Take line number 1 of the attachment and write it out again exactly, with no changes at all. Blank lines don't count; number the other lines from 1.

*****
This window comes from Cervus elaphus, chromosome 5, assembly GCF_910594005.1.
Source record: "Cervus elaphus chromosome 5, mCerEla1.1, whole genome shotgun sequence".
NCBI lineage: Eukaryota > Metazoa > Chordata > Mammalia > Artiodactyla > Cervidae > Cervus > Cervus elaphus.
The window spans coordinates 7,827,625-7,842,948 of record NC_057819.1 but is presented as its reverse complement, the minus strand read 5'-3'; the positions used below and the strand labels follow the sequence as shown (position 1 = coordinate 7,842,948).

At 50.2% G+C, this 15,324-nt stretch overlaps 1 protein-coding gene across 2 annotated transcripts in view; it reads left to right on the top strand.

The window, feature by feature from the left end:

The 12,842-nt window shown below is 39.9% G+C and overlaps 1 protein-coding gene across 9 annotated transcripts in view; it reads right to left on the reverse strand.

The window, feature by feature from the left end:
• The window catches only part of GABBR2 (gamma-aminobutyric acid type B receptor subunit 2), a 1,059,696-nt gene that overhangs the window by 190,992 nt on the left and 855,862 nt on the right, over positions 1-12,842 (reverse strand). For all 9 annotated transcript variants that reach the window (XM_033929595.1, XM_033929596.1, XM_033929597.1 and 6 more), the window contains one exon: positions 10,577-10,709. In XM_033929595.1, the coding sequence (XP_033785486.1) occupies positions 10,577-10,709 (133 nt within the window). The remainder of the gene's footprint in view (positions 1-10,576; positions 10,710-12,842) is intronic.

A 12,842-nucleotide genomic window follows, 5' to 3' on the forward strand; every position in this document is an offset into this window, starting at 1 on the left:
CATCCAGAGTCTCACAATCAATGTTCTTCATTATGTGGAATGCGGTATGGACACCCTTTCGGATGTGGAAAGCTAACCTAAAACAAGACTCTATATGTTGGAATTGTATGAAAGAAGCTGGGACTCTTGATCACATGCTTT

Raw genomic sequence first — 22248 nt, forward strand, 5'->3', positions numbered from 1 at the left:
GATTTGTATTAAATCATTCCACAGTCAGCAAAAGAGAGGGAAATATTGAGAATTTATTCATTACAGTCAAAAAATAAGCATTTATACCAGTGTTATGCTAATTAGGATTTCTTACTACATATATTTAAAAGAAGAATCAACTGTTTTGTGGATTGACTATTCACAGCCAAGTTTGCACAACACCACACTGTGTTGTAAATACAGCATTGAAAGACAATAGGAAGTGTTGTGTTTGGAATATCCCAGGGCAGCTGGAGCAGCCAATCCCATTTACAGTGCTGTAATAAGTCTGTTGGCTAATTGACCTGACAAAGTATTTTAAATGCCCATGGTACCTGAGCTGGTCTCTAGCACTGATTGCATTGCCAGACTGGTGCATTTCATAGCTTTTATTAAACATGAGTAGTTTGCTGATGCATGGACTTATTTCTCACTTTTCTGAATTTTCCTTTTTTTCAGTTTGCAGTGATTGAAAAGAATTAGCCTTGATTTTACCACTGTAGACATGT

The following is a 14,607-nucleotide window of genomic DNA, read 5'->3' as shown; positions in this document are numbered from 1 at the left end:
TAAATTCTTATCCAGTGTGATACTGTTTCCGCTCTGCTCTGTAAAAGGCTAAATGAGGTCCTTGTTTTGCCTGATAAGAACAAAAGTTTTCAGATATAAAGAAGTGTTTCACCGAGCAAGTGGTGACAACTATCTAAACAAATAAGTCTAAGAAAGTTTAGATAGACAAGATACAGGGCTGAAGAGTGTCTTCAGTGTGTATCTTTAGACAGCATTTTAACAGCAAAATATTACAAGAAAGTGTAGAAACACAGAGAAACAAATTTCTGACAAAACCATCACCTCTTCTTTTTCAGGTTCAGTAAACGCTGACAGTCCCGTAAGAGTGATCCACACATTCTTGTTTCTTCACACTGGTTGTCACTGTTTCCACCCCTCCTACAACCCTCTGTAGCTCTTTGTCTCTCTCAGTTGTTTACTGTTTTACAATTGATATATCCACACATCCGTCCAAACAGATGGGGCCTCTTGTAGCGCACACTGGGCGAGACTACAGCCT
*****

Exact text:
This window comes from Cervus elaphus, chromosome 5, assembly GCF_910594005.1.